“Having a seat pan with a synchro-mechanism [when the seat and the back of the chair move in sync together with a handy lever] that can rotate forwards is helpful, so your knees can be below your pelvis, and you can be in a perched position,” says Bowden.  

“Ninety-five percent of people are unlikely to use an ergonomic chair’s back rest properly, but if you already have a bad back, an integrated lumbar support can be helpful.” 

Back view of man working on his computer at home by a windowCredit: Shutterstock / 22Images Studio
Ergonomic chairs can often adjust to fit you

4. Sit-stand desk

Get up, stand up!

Expect to pay £185-£800 

Standing desks are becoming more common in offices, with people seeing their benefit now at home too, but standing for hours at a time, especially while concentrating on a screen, can often shift pressure and strain into different areas of the body.  

That’s where sit-stand desks with an adjustable height are useful, especially if a home office area also functions as a hobby space 

But whatever the height, the same principles of good posture apply, such as keeping arms at a comfortable right angle and ensuring the top of any screen(s) remain at – or slightly below – eye level. Be aware of any new aches and pains that might signal something with your setup isn’t quite right.  


“Starting from the neck and working your way down, neck pain is a common sign that the height of screen is not correct,” says Harlow.  

“You might also notice pain and tightness in the muscles at the top of your shoulders after a session at your desk.  

“Pain at the front of the shoulder is a common sign of poor posture, often as a result of a badly set up desk. Another sign is pain between the shoulder blades when you have been sitting for any length of time.” 

Those with a smaller budget seeking the flexibility of a home office desk with an adjustable height may prefer to opt for a sit-stand desk convertor 

These lightweight accessories come in various forms and sit on top of an existing desk, and can make the switch between sitting, perching, and standing a breeze. 

Woman Using Adjustable Height Standing Desk In Office For Good PostureCredit: Shutterstock / Andrey_Popov
Some desks can adjust their height to suit you

5. Laptop stand

Raise the bar (and your screen)

Expect to pay £10-£20 

Anyone using a laptop for more than 30 minutes a day would benefit from using a laptop stand to raise the top of the screen to eye level and encourage a better aligned posture, according to Bowden.  

Laptop stands are an affordable way to improve the ergonomic of your desk – but do keep in mind that certain glasses prescriptions might affect how the head is held when looking at a screen.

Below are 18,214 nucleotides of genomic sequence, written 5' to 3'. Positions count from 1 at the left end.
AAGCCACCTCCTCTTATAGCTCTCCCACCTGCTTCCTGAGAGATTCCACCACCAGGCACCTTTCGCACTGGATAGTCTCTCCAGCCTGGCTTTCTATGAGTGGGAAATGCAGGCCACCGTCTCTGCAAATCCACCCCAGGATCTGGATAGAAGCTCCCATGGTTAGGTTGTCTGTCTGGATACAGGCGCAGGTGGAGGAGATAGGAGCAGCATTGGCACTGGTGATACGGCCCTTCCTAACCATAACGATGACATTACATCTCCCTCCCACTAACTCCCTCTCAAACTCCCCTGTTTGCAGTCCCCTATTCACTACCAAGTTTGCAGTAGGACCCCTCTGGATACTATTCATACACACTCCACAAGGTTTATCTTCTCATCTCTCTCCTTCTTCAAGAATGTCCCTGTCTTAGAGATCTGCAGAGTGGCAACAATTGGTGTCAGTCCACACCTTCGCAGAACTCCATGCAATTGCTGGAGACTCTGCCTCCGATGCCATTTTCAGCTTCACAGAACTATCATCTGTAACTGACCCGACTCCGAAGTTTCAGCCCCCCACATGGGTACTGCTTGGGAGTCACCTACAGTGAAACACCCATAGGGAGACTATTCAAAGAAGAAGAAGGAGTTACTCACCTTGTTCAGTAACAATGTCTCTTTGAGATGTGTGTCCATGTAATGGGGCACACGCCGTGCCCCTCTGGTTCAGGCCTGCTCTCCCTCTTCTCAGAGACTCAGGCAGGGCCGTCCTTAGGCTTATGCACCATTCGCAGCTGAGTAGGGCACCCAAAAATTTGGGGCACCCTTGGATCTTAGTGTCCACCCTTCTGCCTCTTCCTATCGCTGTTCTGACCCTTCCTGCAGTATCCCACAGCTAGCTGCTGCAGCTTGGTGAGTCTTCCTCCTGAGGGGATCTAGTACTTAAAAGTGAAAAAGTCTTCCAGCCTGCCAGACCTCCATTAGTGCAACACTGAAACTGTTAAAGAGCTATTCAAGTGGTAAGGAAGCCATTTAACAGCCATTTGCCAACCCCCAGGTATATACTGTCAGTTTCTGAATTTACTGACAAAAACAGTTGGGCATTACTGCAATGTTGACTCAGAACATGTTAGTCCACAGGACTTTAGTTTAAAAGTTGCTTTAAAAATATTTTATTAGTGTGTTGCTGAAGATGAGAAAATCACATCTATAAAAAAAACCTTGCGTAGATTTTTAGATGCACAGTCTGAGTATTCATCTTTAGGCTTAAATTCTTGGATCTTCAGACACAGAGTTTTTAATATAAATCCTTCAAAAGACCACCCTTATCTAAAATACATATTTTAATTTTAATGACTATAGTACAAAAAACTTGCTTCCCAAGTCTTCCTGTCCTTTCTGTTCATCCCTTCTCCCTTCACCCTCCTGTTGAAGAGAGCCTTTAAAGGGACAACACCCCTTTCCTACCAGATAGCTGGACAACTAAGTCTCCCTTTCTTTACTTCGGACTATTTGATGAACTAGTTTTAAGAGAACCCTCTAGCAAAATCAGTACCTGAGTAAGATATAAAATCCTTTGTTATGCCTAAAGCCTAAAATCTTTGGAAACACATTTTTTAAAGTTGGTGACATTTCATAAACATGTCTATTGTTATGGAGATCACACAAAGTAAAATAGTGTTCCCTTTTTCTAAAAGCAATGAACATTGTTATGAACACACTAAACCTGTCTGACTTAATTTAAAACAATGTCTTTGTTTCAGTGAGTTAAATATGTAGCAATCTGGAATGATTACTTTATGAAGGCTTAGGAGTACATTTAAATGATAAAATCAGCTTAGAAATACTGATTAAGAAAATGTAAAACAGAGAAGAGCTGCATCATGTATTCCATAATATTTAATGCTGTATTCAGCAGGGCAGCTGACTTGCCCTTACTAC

“People who wear varifocal lenses need to be looking through the bottom of their glasses, so if they raise their screen up, it could put their neck into overextension,” Bowden says.  

“So people wearing varifocals often like to have their laptop set up lower. An eye test will ensure they have a prescription suitable for this type of computer work.” 

Foldable adjustable stand with hand typing on laptop screen raised to eye height in home officeCredit: Shutterstock / John B Hewitt
A laptop stand is useful to raise the screen to eye level

Room for improvement

If you’re not sitting comfortably, it may be that your desk at home only needs one adjustment to make your time at the computer more enjoyable – but bear in mind that changing one element of your workspace can then have a knock-on effect (like needing a separate keyboard if you start using a laptop stand, for example). 

Even if you are just fine at your desk, it’s still incredibly worthwhile looking at your setup to see if there’s a simple way to improve things… your future self will thank you for it (and it could solve a mystery other niggle that you didn’t think was related). 

If you feel you’re still in need of a desk setup MOT, or don’t know where to start, Bowden recommends checking out these tips for good posture when home working.

Rosanna Spence

Written by Rosanna Spence she/her


Rosanna Spence has been a journalist for nearly 10 years, reporting on a huge array of topics – from microwaves to cocktails, sustainable buildings, the Caribbean islands and beyond. She’s interviewed chefs at the helm of Michelin-starred restaurants and chatted to countless CEOs about their businesses, as well as created travel guides for experienced travellers seeking life-changing adventures. Throughout her career, she has created content for Business Traveller, i-escape.com, Pub & Bar, BRITA, Dine Out and many more leading titles and brands.